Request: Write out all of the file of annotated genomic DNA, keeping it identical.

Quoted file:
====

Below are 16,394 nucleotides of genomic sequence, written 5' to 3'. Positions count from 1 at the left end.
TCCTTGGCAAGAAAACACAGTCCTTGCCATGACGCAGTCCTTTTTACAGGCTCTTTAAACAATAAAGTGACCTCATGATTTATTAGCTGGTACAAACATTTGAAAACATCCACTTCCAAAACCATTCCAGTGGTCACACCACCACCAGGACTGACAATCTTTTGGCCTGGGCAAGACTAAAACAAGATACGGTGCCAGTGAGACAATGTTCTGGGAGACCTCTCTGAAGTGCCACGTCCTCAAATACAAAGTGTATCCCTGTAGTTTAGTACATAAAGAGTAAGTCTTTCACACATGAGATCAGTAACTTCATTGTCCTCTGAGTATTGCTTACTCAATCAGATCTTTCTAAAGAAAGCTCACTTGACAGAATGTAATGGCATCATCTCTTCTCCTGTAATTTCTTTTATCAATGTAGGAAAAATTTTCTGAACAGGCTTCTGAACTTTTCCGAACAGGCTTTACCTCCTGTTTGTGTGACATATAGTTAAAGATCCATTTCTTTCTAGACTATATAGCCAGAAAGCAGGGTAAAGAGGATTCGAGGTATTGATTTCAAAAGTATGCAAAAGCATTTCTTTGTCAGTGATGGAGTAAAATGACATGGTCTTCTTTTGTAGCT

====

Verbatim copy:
Below are 16,394 nucleotides of genomic sequence, written 5' to 3'. Positions count from 1 at the left end.
TCCTTGGCAAGAAAACACAGTCCTTGCCATGACGCAGTCCTTTTTACAGGCTCTTTAAACAATAAAGTGACCTCATGATTTATTAGCTGGTACAAACATTTGAAAACATCCACTTCCAAAACCATTCCAGTGGTCACACCACCACCAGGACTGACAATCTTTTGGCCTGGGCAAGACTAAAACAAGATACGGTGCCAGTGAGACAATGTTCTGGGAGACCTCTCTGAAGTGCCACGTCCTCAAATACAAAGTGTATCCCTGTAGTTTAGTACATAAAGAGTAAGTCTTTCACACATGAGATCAGTAACTTCATTGTCCTCTGAGTATTGCTTACTCAATCAGATCTTTCTAAAGAAAGCTCACTTGACAGAATGTAATGGCATCATCTCTTCTCCTGTAATTTCTTTTATCAATGTAGGAAAAATTTTCTGAACAGGCTTCTGAACTTTTCCGAACAGGCTTTACCTCCTGTTTGTGTGACATATAGTTAAAGATCCATTTCTTTCTAGACTATATAGCCAGAAAGCAGGGTAAAGAGGATTCGAGGTATTGATTTCAAAAGTATGCAAAAGCATTTCTTTGTCAGTGATGGAGTAAAATGACATGGTCTTCTTTTGTAGCT